I was brainstorming ideas for a series of articles for image.ie with a friend, over the phone, while my children watched their ‘bedtime’ cartoons and occasionally screamed for TV snacks.
“You have to write about female pleasure” she said.
And my first thought was
“that’s a little icky”.
My second thought was –
“That’s a bit of an Irish-shame-guilt-sex complex thought”. Especially for an enlightened and sexually woke woman like myself (ahem) So one thing led to another (as they sometimes do where sex is involved) and I wrote a piece, just in time for valentines day on pleasure, sex and being your own valentine .
You can read it here. It’s behind a paywall though, so let me quickly give you a rundown and some quotes from the piece.
Fear-based sex education
For the article I spoke to Lee Tracy, a yoga teacher, who teaches a course called the wild feminine. I'd seen her posting on Instagram about pleasure about things like anatomy of the clitoris, and breast massage a while back and I was intrigued as to her take on female pleasure.
We chatted about how much guilt and shame there is around sex in this country – due in no small part to the fear-based sex education we received in school. Wouldn’t it be amazing if our generation could be the last generation who really has that deep shame around sex?
“It really is that magical,” she tells me. “There’s this element of crazy sexual energy and what it creates. Literally, the human race is born from it and instead of it being something that we shy away from, instead of being embarrassed and shamed or guilty, about which obviously, historically, we have had a huge problem with, especially in this country, let’s just talk about it like as a normal part of life, because that’s what it is. It’s just a normal part of life.” “It’s just sex, it’s your sexual energy. It’s our bodies.”
Sex has the potential to be this beautiful creative act that human beings engage in.
Orgasm is this wonderful thing that releases juicy hormones into the body and makes you feel good whether that's from some sex with a partner or from masturbation.
(I actually found it hard to write the m-word there. But why should we be prudish about this stuff? Who benefits from shying away from talking about sex in an open way?).
To quote myself:
“The pleasure derived from sex can be the greatest feeling any human will experience. So why do we compartmentalise it, shame ourselves for it, deny it?”
I also wrote about how little there is by way of conversation and education about sex after having a baby, despite what a major upheaval it is for the sexual life of a woman and a partner.
" In hospital a day after having my first baby, the midwife visited the ward to give a talk on birth control, leaving us with pamphlets on types of contraception. Nothing on how sex might feel afterwards, beyond being ‘cleared to have sex’ after the six-week check. There was nothing in that check-up on how you might be feeling about sex after pushing a baby out your vagina, no advice on ways of connecting with a sexual partner or alternatives to penetrative sex. Some mention of vaginal dryness yes, but nothing on milk leaking during sex or that breastfeeding often has a major impact on sex drive."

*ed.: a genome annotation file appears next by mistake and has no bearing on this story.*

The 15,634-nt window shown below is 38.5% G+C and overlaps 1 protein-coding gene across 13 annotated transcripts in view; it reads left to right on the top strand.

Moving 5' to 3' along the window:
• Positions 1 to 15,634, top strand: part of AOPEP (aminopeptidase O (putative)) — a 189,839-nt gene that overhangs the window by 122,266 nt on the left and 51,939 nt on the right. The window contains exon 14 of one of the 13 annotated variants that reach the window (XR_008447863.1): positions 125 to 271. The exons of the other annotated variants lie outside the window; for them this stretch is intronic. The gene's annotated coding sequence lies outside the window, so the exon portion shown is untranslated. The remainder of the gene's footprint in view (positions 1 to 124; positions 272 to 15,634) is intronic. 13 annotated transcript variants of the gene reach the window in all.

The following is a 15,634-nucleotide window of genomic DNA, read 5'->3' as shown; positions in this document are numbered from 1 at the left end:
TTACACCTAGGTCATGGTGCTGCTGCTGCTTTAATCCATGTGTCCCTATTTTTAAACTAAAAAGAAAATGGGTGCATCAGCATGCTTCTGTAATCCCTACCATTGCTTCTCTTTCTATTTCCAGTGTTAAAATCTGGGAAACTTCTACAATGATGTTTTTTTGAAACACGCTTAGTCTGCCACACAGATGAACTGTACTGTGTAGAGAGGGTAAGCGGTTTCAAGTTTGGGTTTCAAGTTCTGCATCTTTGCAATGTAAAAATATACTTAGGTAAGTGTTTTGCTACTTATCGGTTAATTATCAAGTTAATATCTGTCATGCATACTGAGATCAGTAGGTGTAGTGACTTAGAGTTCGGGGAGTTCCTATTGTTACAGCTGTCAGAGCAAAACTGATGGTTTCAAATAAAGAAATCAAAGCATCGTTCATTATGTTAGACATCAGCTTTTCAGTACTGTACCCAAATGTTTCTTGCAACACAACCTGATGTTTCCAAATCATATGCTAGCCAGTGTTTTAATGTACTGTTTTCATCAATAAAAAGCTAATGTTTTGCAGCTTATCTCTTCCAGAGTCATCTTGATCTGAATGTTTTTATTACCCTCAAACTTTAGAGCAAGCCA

It can be difficult for women, especially mothers to prioritise their own pleasure. Back to Lee again:
"For women to be able to give themselves that time on a consistent basis, it’s difficult. We constantly have other things that are calling for our attention, whether it’s our work, or husbands or boyfriends or girlfriends, our wives, our children… we want to take care of people, we want to make sure everyone’s okay, we want to nurture and love them. The very definition of self-worth for me is being able to offer that to yourself as well.”
So how to start tapping in to pleasure more?
In a way that feels safe and not icky or scary?
Good news, it doesn’t mean signing up for an orgasm online course (although plenty of women are signing up for these)
“ The journey towards greater pleasure in sex begins, Lee believes, with getting to know yourself and your body on an intimate level and making time to give yourself attention and space to explore that. “It doesn’t always necessarily have to come down to sex, we can experience pleasure in our bodies by massage, by self-touch by simply being in our bodies, by being present, by using our breath,” she says.
So, how might you start making time for yourself in this way?
Listen to a podcast on sex – Jenny Keane again has a couple of good ones – she is really down to earth and fun in how she talks about sex – definitely worth a listen. Also this podcast episode is essential listening for sex and relationships post-partum
Do some journaling to reflect on what pleasure means to you and what sex means to you. Notice any ‘shame’ or guilt voice arising and see if you can move beyond that to really answer those questions.
Notice the ways your body gives you pleasure? This might be touching, stroking or tapping your body to notice what feels pleasurable to you – your wrist, your earlobe, neck – whatever. It might be a movement you engage in.
Try some self-massage. Any kind. Breast massage is becoming more talked about and there’s research supporting its therapeutic effects, but even a simple hand or foot massage can be nurturing and pleasurable.
Enjoy how a lotion or oil feels as you smooth it over your body or notice which clothes feel delicious against your bare skin.
I would love to hear your reaction to these thoughts on pleasure. What's holding you back from allowing yourself to experience the full capacity for pleasure in your body?
Read the full article on pleasure here https://www.image.ie/self/power-of-self-pleasure-393220